The Engine Preview Versions really are lacking explanation of the new added content, so people just start understanding what was added after the official version release, because at the preview, theres almost no info.
For content that the engine doesn’t has, the plugins helps alot, but the biggest difficult for plugin creators is make it work in c++, since API’s for c++ are terrible hard to make work the communication, build, compile and so on…
One of the main problems is the information in the docs is too spread out and ingloriously extrapolated from expert experience and skill level, and even without significant use-case demonstrations. I’ve gone through a few of the courses, and part of a few other courses, all in the Learning portal or whatever it is in the site. Those tutorials have some functionally effective teaching, but are often weighed down by constraints. I have to download the files, place them in a folder…whoops (not my fault though), there isn’t a file or two or more available anymore. Or it was done in version 4.9 / 4.16. How do I know it’s reliable information? Something changed about mesh distance fields since several versions prior to 4.23 / 4.22, so now I’m expected to go on a treasure quest of the elusive mesh distance field update? and sequester from my own trial and error in-engine and by reading docs with misaligned information among overlapping categories what it means, especially in the context of a potential project I can use it in…which since I’m a beginner I haven’t enough of a creative idea yet to splice the newfound gem of MDF technicality to its proper yet flexible place in the engine schemata of design features. I’m not afraid to say it, but Unity and CryEngine must have Unreal beat in the realm of accessibility because when I went through tutorials/docs in those, it was much easier to comprehend, was less technically heavy from the starting content / beginning to learn vantage point, and the docs appeared to be far more organized / up-to-date with the current versions. However, in Unity there is a rampaging issue of errors preventing from pressing the Play button to test in the viewport, and for CryEngine there appears to be a critical lack of tutorials. I’m largely basing this on impressions, yet it’s obvious that the Unreal docs are somewhat disorganized, at least a bit too verbose in certain pages (especially beginner level), and have a ton of cases of categorical overlap offset by a minimalist imposition of undefined terminology and concepts.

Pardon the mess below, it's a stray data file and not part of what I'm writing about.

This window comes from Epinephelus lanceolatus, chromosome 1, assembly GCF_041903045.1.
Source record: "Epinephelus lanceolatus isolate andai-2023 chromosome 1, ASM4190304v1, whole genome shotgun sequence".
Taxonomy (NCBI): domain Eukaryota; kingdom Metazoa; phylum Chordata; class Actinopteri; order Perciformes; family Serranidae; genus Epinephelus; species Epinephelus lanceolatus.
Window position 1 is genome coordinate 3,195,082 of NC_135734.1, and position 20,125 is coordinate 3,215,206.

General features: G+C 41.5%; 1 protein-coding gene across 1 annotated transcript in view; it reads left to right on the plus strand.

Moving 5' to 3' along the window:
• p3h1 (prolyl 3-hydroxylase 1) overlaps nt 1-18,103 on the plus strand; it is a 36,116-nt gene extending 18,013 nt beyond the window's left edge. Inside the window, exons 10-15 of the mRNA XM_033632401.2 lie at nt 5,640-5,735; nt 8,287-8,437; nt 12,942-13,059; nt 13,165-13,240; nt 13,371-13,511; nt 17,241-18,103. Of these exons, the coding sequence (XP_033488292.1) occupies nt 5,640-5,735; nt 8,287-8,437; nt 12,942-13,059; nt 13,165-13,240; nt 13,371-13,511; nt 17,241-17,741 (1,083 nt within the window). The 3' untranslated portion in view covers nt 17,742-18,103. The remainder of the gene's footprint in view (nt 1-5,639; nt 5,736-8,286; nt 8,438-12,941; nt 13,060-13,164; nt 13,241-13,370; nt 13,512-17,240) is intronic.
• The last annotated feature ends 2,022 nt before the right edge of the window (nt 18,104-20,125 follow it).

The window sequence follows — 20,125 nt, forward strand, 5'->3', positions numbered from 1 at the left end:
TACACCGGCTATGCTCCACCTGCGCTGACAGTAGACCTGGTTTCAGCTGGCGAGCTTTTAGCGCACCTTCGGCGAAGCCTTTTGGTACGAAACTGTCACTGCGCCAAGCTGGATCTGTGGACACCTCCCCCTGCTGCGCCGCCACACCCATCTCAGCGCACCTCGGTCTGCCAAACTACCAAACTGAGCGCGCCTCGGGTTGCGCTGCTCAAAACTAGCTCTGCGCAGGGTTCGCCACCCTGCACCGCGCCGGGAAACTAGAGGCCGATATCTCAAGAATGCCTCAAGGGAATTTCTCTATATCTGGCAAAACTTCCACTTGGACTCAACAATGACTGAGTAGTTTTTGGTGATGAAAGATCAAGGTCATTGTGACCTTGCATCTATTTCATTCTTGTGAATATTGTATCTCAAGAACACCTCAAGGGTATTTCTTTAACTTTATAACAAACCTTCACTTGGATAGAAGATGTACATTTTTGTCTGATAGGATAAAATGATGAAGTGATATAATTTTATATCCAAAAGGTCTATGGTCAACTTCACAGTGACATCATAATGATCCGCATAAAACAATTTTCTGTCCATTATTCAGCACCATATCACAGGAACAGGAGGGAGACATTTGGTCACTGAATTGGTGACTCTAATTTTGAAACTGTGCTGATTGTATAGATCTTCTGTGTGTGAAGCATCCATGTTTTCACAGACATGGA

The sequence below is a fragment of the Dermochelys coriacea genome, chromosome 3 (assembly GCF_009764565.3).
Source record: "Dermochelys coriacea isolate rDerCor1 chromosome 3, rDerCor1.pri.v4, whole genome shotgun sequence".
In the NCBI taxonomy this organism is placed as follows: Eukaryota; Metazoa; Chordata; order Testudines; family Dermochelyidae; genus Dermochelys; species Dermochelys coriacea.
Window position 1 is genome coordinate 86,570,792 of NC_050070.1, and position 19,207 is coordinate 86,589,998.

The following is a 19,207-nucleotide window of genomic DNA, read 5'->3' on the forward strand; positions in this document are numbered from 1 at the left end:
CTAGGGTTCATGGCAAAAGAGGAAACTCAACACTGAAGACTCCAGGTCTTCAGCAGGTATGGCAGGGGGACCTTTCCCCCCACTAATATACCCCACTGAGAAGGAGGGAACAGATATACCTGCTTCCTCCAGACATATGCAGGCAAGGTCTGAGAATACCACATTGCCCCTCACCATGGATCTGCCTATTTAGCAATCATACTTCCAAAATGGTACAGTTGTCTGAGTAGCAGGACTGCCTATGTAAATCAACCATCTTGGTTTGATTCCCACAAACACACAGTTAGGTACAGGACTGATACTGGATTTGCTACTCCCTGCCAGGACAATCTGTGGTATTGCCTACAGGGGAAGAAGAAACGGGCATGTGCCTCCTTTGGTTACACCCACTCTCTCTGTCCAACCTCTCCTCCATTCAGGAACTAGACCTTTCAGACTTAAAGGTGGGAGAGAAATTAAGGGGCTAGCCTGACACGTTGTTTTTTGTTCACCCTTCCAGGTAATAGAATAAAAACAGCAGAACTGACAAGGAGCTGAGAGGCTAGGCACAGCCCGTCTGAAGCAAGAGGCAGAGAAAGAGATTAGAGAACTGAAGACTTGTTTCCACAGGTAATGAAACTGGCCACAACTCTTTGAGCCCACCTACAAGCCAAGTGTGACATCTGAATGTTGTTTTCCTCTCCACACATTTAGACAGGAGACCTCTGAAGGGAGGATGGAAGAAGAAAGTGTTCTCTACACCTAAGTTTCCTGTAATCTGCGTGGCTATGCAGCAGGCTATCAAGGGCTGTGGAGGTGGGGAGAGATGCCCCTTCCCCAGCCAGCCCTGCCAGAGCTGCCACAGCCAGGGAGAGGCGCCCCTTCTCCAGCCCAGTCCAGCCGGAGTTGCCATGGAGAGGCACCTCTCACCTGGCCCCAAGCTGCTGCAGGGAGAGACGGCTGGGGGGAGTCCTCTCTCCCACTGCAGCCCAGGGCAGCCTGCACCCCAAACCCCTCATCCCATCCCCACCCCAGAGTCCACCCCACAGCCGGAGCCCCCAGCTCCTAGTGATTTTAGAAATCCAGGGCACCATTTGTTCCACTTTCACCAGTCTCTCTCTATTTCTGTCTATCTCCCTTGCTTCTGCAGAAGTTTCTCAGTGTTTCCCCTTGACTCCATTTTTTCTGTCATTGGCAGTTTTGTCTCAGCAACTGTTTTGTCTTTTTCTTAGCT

Learning UE4 for over 2 years now, that is quite a commitment, a commitment made because of bold statements and promises.
Now feeling left alone with thin documentation, time consuming trial&error and bug reports.
How come Apple documents for iOS and macOS are updated with all the APIs info needed for ObjectiveC and Swift ? Apple is not having the updated documents available only to big software houses but to everyone.
This is the worst issue with Epic Games and Unreal Engine 4 that needs to be addressed.
I can understand that big software houses are paying $500,000 to $2,000,000 and more for premium support from Epic Games but that can’t include exclusive updated documents that aren’t made public to poor indie developers like me. I can’t pay for the exclusive support maybe I will never manage to make the money for that but let me get the full updated documents about everything UE4 related, all of its APIs both C++ and BP and Python. Let poor developers be able to code without having to waste years to understand some parts of the engine… I mean just having the (ever changing) source code of the engine for millions and millions of lines of code available and telling “read that” it is not good at all. Who can manage to read all of the source code ? A developer creating a small plugin can do that… that would involve reading some thousands of lines of code at most but what if you need to assemble a whole game and you need to access many APIs correctly? Even modifying assets bought on the marketplace means understanding many APIs so doing the work done by many sellers which would mean going thru the source code when documents are outdated. If documents are outdated your only option would be to go thru millions of lines of codes in a hope to understand something. A single indie developer as well as a few can’t do that and even large software houses with hundreds of employees wouldn’t be able to waste time doing that continously.